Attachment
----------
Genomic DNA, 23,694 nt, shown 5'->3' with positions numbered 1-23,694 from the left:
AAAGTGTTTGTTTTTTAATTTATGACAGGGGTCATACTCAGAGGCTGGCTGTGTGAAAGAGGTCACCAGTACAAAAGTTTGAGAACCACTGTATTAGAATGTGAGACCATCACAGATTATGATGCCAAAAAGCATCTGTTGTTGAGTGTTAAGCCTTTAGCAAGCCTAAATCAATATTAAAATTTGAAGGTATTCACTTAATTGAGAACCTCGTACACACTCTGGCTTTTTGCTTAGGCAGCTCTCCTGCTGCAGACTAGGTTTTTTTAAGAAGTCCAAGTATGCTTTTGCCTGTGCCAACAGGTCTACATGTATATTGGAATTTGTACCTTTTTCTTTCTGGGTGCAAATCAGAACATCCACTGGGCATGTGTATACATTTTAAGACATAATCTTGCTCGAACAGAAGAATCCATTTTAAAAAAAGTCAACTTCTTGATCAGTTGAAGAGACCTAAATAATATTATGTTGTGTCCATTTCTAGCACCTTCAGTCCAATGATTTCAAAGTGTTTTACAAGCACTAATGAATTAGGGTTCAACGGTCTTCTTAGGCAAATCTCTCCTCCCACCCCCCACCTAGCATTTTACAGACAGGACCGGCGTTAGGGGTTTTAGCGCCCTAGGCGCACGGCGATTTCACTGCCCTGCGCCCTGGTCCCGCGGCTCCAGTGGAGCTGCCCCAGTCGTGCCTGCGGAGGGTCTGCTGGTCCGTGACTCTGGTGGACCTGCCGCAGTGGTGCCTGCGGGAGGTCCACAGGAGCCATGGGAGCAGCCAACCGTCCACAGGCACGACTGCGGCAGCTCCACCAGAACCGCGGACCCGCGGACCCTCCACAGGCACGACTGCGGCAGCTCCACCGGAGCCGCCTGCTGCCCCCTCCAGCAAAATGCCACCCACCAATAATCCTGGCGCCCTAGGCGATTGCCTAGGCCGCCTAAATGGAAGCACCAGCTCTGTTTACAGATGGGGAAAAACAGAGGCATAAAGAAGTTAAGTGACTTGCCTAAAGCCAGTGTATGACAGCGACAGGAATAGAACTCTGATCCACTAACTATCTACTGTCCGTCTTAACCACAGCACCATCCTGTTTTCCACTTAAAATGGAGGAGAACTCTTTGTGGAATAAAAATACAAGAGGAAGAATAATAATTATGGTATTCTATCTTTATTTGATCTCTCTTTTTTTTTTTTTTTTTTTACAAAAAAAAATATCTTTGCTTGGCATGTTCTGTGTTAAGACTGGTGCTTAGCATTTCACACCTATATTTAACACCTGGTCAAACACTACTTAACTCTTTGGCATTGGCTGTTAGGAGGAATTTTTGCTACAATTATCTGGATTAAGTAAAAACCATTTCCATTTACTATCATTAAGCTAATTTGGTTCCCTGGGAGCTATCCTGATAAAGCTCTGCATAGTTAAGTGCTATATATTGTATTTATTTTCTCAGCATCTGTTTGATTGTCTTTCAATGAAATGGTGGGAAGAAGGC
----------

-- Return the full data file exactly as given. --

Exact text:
Genomic DNA, 23,694 nt, shown 5'->3' with positions numbered 1-23,694 from the left:
AAAGTGTTTGTTTTTTAATTTATGACAGGGGTCATACTCAGAGGCTGGCTGTGTGAAAGAGGTCACCAGTACAAAAGTTTGAGAACCACTGTATTAGAATGTGAGACCATCACAGATTATGATGCCAAAAAGCATCTGTTGTTGAGTGTTAAGCCTTTAGCAAGCCTAAATCAATATTAAAATTTGAAGGTATTCACTTAATTGAGAACCTCGTACACACTCTGGCTTTTTGCTTAGGCAGCTCTCCTGCTGCAGACTAGGTTTTTTTAAGAAGTCCAAGTATGCTTTTGCCTGTGCCAACAGGTCTACATGTATATTGGAATTTGTACCTTTTTCTTTCTGGGTGCAAATCAGAACATCCACTGGGCATGTGTATACATTTTAAGACATAATCTTGCTCGAACAGAAGAATCCATTTTAAAAAAAGTCAACTTCTTGATCAGTTGAAGAGACCTAAATAATATTATGTTGTGTCCATTTCTAGCACCTTCAGTCCAATGATTTCAAAGTGTTTTACAAGCACTAATGAATTAGGGTTCAACGGTCTTCTTAGGCAAATCTCTCCTCCCACCCCCCACCTAGCATTTTACAGACAGGACCGGCGTTAGGGGTTTTAGCGCCCTAGGCGCACGGCGATTTCACTGCCCTGCGCCCTGGTCCCGCGGCTCCAGTGGAGCTGCCCCAGTCGTGCCTGCGGAGGGTCTGCTGGTCCGTGACTCTGGTGGACCTGCCGCAGTGGTGCCTGCGGGAGGTCCACAGGAGCCATGGGAGCAGCCAACCGTCCACAGGCACGACTGCGGCAGCTCCACCAGAACCGCGGACCCGCGGACCCTCCACAGGCACGACTGCGGCAGCTCCACCGGAGCCGCCTGCTGCCCCCTCCAGCAAAATGCCACCCACCAATAATCCTGGCGCCCTAGGCGATTGCCTAGGCCGCCTAAATGGAAGCACCAGCTCTGTTTACAGATGGGGAAAAACAGAGGCATAAAGAAGTTAAGTGACTTGCCTAAAGCCAGTGTATGACAGCGACAGGAATAGAACTCTGATCCACTAACTATCTACTGTCCGTCTTAACCACAGCACCATCCTGTTTTCCACTTAAAATGGAGGAGAACTCTTTGTGGAATAAAAATACAAGAGGAAGAATAATAATTATGGTATTCTATCTTTATTTGATCTCTCTTTTTTTTTTTTTTTTTTTACAAAAAAAAATATCTTTGCTTGGCATGTTCTGTGTTAAGACTGGTGCTTAGCATTTCACACCTATATTTAACACCTGGTCAAACACTACTTAACTCTTTGGCATTGGCTGTTAGGAGGAATTTTTGCTACAATTATCTGGATTAAGTAAAAACCATTTCCATTTACTATCATTAAGCTAATTTGGTTCCCTGGGAGCTATCCTGATAAAGCTCTGCATAGTTAAGTGCTATATATTGTATTTATTTTCTCAGCATCTGTTTGATTGTCTTTCAATGAAATGGTGGGAAGAAGGC